The Army has a unique way of handling providers who pose an obvious threat to soldiers they are supposed to care for. We had one dental officer who practiced dentistry far below the standard of care. He was moved first to doing examinations only (the most benign job) and eventually moved to an administrative job. The Army unfortunately can’t fire anyone, they just take them out of the equation or move them around to where they can’t hurt anyone. Being released from the military is a different story. Hasan’s obligation to the military depends on how much ROTC time, medical school time and residency time added up to. So if the Army paid for his education, he is obligated to serve, and there’s almost no way out of that. He could pay the Army back that money and get out of the contract, but that’s a long, long paper trail. There’s always the conscientious objector route, but if he was sincere, and not the loon he is appearing to be, his chain of command (superior officers) might have exempted him from deployment. However, he is a medical officer and NOT a combat soldier, so that argument just about flies out the window, since his role is medical support, and not combat. I’ve heard a lot of ways out of deployment (ie Ehren Watada, Tina Mahuika) and each case is unique. Ultimately the final decision can be influenced by the chain of command’s perception of the officer.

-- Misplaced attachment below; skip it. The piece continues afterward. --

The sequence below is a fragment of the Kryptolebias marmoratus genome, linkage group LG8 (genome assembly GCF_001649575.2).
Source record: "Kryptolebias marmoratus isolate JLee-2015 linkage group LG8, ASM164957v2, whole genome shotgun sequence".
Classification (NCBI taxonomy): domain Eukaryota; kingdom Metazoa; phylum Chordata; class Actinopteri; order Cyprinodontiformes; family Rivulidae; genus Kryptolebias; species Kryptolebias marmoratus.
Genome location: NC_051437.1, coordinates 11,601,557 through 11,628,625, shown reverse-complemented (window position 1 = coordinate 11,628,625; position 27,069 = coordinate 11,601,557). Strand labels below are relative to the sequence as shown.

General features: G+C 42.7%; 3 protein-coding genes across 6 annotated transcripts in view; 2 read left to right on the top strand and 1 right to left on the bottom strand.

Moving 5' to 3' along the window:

So not only would the Army be highly reluctant to discharge him, Hasan probably had few options for leaving the service, assuming that the Army paid for his medical education. That explains his rank, and his predicament in getting shipped out to Iraq and/or Afghanistan.   As a medical officer and not (necessarily) a combat officer, the conscientious objector route would not have applied anyway.

We’ll keep up with this story during the day as more developments occur.

Update: I agree with Rick Moran to some extent that casting this as an example of a pending wave of Islamic jihad in the US is just a wee bit premature, as well as a pending wave of fraggings over US war policy, etc etc etc.  Hasan appears to be a lunatic whose motivations — at least as far as we know at this point — are entirely his own delusions.  We shouldn’t be afraid to report the facts, but we should be wary about drawing wide-reaching conclusions from them until we have a lot more certainty.